As we had previously noted, the transformation from an excessively loud hyper converged solution to a commercial off the shelf solution took place a few months back. About a week ago, we had also noted the procurement of a 2018 Mac mini. Efforts today related to troubleshooting Safari’s inability to access the management interface when secure HTTP is being enforced has resulted in a game of finger pointing between vendors.
Apple refuses to acknowledge that there is a bug in the way that Safari handles untrusted sites. This may be a more common occurrence than one would realize. Default certificates from untrusted sources may be commonly found on consumer gear. In the event that such a site is accessed by a modern browser, the person behind the keyboard is normally provided with a warning of some variety. Using Chrome as an example, visiting a site with a certificate mismatch will result in the warning dialog pictured below.
Selecting Advanced and proceeding to the site of a device with a mismatched or invalidated certificate will normally enable you to proceed. Using Chrome, Internet Explorer, Edge, Firefox and Opera in this scenario provides the ability to log into the QNAP management interface. When it comes to Safari performing the same exact process, the results were far different.
Selecting Show Details, “visit this website” in the details section, and entering account credentials to confirm that you want to legitimately make a change to your Certificate Trust settings results in an infinite loop of the same process repeating over and over. “Charles” from Apple Support decided that the solution is to “use another browser” instead of fixing an identified bug. One has to chuckle at the circa-2018 support from Apple. While the certificate appeared to have the proper trust settings in Keychain Access, the results of trying to access the management page proved this to be false. Deleting the offending certificate and allowing it to reimport fixed the glitch.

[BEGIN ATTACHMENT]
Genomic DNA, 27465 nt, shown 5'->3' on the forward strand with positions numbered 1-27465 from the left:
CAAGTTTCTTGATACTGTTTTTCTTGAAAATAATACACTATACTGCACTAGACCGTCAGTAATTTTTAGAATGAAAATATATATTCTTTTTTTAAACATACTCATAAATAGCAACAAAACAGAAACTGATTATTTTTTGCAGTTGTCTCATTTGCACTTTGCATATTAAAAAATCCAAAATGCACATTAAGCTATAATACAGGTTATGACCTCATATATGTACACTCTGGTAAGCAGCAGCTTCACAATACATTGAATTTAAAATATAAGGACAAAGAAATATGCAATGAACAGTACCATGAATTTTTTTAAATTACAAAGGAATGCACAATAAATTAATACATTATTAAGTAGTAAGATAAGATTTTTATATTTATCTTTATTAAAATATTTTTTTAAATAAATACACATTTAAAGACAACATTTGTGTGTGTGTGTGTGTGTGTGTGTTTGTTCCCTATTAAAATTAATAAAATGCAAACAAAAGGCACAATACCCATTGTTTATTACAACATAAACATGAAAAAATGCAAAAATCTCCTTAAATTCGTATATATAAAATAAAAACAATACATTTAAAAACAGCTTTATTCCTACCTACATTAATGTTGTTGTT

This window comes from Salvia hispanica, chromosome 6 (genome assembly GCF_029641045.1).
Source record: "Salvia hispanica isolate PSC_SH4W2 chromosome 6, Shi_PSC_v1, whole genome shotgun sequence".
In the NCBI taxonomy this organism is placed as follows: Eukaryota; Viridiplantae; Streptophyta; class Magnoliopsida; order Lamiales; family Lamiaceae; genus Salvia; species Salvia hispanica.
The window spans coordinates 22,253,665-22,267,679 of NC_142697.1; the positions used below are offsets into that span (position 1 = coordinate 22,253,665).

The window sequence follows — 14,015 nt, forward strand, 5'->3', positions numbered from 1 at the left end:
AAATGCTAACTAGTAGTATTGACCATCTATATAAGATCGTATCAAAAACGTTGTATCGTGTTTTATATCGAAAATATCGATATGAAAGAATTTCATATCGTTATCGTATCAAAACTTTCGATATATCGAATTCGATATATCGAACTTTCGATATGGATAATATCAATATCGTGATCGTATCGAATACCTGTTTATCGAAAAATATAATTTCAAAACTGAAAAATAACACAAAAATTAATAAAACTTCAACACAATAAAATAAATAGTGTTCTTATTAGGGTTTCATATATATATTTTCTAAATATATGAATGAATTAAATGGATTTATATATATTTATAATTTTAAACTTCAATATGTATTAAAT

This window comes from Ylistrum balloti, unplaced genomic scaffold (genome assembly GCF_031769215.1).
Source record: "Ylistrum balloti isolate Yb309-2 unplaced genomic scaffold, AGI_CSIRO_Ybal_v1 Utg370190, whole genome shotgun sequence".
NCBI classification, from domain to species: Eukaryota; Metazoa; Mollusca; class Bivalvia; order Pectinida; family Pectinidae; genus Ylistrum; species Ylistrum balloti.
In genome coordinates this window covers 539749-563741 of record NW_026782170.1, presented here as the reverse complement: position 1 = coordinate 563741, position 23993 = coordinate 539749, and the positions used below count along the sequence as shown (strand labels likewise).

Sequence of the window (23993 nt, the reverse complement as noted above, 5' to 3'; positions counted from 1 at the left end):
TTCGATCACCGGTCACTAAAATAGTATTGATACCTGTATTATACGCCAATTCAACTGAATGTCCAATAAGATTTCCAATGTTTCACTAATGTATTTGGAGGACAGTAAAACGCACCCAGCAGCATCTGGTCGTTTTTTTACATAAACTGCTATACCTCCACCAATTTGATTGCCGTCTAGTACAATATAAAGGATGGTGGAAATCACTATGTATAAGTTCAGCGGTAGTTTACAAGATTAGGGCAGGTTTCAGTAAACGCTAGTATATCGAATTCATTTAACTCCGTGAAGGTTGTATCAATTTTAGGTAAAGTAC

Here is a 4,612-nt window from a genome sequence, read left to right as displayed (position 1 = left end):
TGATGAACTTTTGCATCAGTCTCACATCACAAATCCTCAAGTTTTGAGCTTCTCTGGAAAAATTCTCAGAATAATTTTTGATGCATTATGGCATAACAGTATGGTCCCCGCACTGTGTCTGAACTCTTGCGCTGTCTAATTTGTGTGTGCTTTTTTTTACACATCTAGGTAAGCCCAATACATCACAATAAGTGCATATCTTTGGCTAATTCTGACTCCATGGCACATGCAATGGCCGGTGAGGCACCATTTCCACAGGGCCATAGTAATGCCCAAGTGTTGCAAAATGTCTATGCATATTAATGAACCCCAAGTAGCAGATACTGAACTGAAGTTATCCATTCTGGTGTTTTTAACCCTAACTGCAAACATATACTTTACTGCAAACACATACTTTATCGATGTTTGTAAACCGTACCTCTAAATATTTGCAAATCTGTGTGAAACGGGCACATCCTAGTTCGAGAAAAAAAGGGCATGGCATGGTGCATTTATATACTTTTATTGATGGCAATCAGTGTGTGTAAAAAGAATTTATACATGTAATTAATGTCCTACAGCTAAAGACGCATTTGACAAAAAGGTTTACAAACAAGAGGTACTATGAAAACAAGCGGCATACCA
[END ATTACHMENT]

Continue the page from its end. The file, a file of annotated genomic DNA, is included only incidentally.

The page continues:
Steve Burke over at Gamers Nexus pulled the trigger on a “top of the line” Overpowered DTW3 gaming rig from Walmart. No explanation can do justice to the YouTube summary. There are considerable deficiencies beyond price and build quality when it comes to this solution. The race to the bottom on component selections highlighted by Steve in his teardown of the system demonstrates either a complete lack of technological understanding by the systems integrator that has been subcontracted by Walmart to construct a “gaming PC” or a corporate giant that doesn’t grasp the concept of a value proposition. For the outrageous markup associated with the identified components, the fact that the hours of operation for the company making these systems for Walmart don’t align with the 24×7 model of HP, Dell, etc will only impact Walmart’s earnings. The already antiquated component selections will be passed over by the alleged target audience. Overpowered will never be the Supreme of PC manufacturing. There are a wide variety of options available to have someone construct a high performance computer if one does not have the time, effort, or skills involved. Every alternative option is better than what Walmart is attempting to foist upon consumers.